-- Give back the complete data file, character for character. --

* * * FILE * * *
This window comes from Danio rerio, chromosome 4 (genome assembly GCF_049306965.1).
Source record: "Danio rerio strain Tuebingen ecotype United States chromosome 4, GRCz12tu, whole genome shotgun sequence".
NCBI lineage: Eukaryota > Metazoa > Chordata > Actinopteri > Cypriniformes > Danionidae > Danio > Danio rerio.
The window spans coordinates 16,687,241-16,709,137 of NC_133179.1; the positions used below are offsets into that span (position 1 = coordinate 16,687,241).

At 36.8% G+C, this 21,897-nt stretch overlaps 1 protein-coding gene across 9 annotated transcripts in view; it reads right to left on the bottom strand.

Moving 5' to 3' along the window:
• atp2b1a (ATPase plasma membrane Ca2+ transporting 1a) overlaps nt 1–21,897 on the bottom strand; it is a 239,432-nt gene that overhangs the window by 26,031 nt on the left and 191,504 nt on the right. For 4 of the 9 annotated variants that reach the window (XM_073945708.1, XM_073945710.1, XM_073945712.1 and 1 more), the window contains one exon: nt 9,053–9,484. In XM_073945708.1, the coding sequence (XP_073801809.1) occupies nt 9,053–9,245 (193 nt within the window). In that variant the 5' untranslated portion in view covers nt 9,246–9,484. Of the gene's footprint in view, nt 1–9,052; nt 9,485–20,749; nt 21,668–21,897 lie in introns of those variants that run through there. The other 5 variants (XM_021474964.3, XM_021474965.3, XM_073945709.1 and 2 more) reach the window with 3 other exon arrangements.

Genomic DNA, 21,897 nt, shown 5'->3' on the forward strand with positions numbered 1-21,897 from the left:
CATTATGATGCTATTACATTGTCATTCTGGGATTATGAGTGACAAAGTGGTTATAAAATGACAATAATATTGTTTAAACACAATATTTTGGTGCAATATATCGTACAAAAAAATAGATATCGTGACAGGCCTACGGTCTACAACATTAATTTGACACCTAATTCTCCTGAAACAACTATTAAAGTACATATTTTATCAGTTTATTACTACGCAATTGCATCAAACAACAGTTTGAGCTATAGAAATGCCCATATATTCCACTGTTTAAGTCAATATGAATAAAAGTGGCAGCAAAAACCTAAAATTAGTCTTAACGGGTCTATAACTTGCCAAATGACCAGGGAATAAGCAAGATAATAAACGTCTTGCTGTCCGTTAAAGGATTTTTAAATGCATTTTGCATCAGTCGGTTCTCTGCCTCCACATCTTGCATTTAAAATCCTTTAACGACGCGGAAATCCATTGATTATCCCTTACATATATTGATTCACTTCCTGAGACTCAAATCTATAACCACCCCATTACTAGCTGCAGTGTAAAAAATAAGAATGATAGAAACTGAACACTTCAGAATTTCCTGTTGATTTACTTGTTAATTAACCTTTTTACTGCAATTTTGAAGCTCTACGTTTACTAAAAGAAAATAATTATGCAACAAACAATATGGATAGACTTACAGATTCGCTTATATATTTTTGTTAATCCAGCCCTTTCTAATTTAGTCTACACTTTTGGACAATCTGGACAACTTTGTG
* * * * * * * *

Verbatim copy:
This window comes from Danio rerio, chromosome 4 (genome assembly GCF_049306965.1).
Source record: "Danio rerio strain Tuebingen ecotype United States chromosome 4, GRCz12tu, whole genome shotgun sequence".
NCBI lineage: Eukaryota > Metazoa > Chordata > Actinopteri > Cypriniformes > Danionidae > Danio > Danio rerio.
The window spans coordinates 16,687,241-16,709,137 of NC_133179.1; the positions used below are offsets into that span (position 1 = coordinate 16,687,241).

At 36.8% G+C, this 21,897-nt stretch overlaps 1 protein-coding gene across 9 annotated transcripts in view; it reads right to left on the bottom strand.

Moving 5' to 3' along the window:
• atp2b1a (ATPase plasma membrane Ca2+ transporting 1a) overlaps nt 1–21,897 on the bottom strand; it is a 239,432-nt gene that overhangs the window by 26,031 nt on the left and 191,504 nt on the right. For 4 of the 9 annotated variants that reach the window (XM_073945708.1, XM_073945710.1, XM_073945712.1 and 1 more), the window contains one exon: nt 9,053–9,484. In XM_073945708.1, the coding sequence (XP_073801809.1) occupies nt 9,053–9,245 (193 nt within the window). In that variant the 5' untranslated portion in view covers nt 9,246–9,484. Of the gene's footprint in view, nt 1–9,052; nt 9,485–20,749; nt 21,668–21,897 lie in introns of those variants that run through there. The other 5 variants (XM_021474964.3, XM_021474965.3, XM_073945709.1 and 2 more) reach the window with 3 other exon arrangements.

Genomic DNA, 21,897 nt, shown 5'->3' on the forward strand with positions numbered 1-21,897 from the left:
CATTATGATGCTATTACATTGTCATTCTGGGATTATGAGTGACAAAGTGGTTATAAAATGACAATAATATTGTTTAAACACAATATTTTGGTGCAATATATCGTACAAAAAAATAGATATCGTGACAGGCCTACGGTCTACAACATTAATTTGACACCTAATTCTCCTGAAACAACTATTAAAGTACATATTTTATCAGTTTATTACTACGCAATTGCATCAAACAACAGTTTGAGCTATAGAAATGCCCATATATTCCACTGTTTAAGTCAATATGAATAAAAGTGGCAGCAAAAACCTAAAATTAGTCTTAACGGGTCTATAACTTGCCAAATGACCAGGGAATAAGCAAGATAATAAACGTCTTGCTGTCCGTTAAAGGATTTTTAAATGCATTTTGCATCAGTCGGTTCTCTGCCTCCACATCTTGCATTTAAAATCCTTTAACGACGCGGAAATCCATTGATTATCCCTTACATATATTGATTCACTTCCTGAGACTCAAATCTATAACCACCCCATTACTAGCTGCAGTGTAAAAAATAAGAATGATAGAAACTGAACACTTCAGAATTTCCTGTTGATTTACTTGTTAATTAACCTTTTTACTGCAATTTTGAAGCTCTACGTTTACTAAAAGAAAATAATTATGCAACAAACAATATGGATAGACTTACAGATTCGCTTATATATTTTTGTTAATCCAGCCCTTTCTAATTTAGTCTACACTTTTGGACAATCTGGACAACTTTGTG